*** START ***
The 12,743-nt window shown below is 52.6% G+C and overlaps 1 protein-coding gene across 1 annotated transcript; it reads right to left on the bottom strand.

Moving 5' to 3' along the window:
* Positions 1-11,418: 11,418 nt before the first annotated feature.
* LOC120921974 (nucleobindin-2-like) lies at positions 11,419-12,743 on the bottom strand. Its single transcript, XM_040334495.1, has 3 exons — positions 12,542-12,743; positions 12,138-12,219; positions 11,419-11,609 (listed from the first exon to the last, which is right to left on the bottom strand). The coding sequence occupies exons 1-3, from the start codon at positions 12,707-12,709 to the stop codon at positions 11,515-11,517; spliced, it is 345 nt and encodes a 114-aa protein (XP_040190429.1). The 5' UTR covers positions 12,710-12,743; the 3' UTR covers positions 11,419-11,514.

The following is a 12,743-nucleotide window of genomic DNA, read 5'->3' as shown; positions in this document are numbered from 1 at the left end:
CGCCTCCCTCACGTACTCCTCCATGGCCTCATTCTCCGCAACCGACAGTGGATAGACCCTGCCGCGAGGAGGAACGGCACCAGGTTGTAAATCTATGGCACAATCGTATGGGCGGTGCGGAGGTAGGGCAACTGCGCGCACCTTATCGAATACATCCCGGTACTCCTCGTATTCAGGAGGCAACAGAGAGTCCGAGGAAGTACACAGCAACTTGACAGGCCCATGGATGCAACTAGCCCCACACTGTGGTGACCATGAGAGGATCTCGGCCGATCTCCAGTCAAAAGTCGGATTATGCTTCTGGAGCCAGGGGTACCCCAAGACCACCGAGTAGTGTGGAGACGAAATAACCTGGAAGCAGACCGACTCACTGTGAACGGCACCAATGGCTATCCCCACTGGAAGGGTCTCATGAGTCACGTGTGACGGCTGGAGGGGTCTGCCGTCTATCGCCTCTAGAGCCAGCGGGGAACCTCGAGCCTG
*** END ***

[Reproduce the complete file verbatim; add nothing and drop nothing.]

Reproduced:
The 12,743-nt window shown below is 52.6% G+C and overlaps 1 protein-coding gene across 1 annotated transcript; it reads right to left on the bottom strand.

Moving 5' to 3' along the window:
* Positions 1-11,418: 11,418 nt before the first annotated feature.
* LOC120921974 (nucleobindin-2-like) lies at positions 11,419-12,743 on the bottom strand. Its single transcript, XM_040334495.1, has 3 exons — positions 12,542-12,743; positions 12,138-12,219; positions 11,419-11,609 (listed from the first exon to the last, which is right to left on the bottom strand). The coding sequence occupies exons 1-3, from the start codon at positions 12,707-12,709 to the stop codon at positions 11,515-11,517; spliced, it is 345 nt and encodes a 114-aa protein (XP_040190429.1). The 5' UTR covers positions 12,710-12,743; the 3' UTR covers positions 11,419-11,514.

The following is a 12,743-nucleotide window of genomic DNA, read 5'->3' as shown; positions in this document are numbered from 1 at the left end:
CGCCTCCCTCACGTACTCCTCCATGGCCTCATTCTCCGCAACCGACAGTGGATAGACCCTGCCGCGAGGAGGAACGGCACCAGGTTGTAAATCTATGGCACAATCGTATGGGCGGTGCGGAGGTAGGGCAACTGCGCGCACCTTATCGAATACATCCCGGTACTCCTCGTATTCAGGAGGCAACAGAGAGTCCGAGGAAGTACACAGCAACTTGACAGGCCCATGGATGCAACTAGCCCCACACTGTGGTGACCATGAGAGGATCTCGGCCGATCTCCAGTCAAAAGTCGGATTATGCTTCTGGAGCCAGGGGTACCCCAAGACCACCGAGTAGTGTGGAGACGAAATAACCTGGAAGCAGACCGACTCACTGTGAACGGCACCAATGGCTATCCCCACTGGAAGGGTCTCATGAGTCACGTGTGACGGCTGGAGGGGTCTGCCGTCTATCGCCTCTAGAGCCAGCGGGGAACCTCGAGCCTG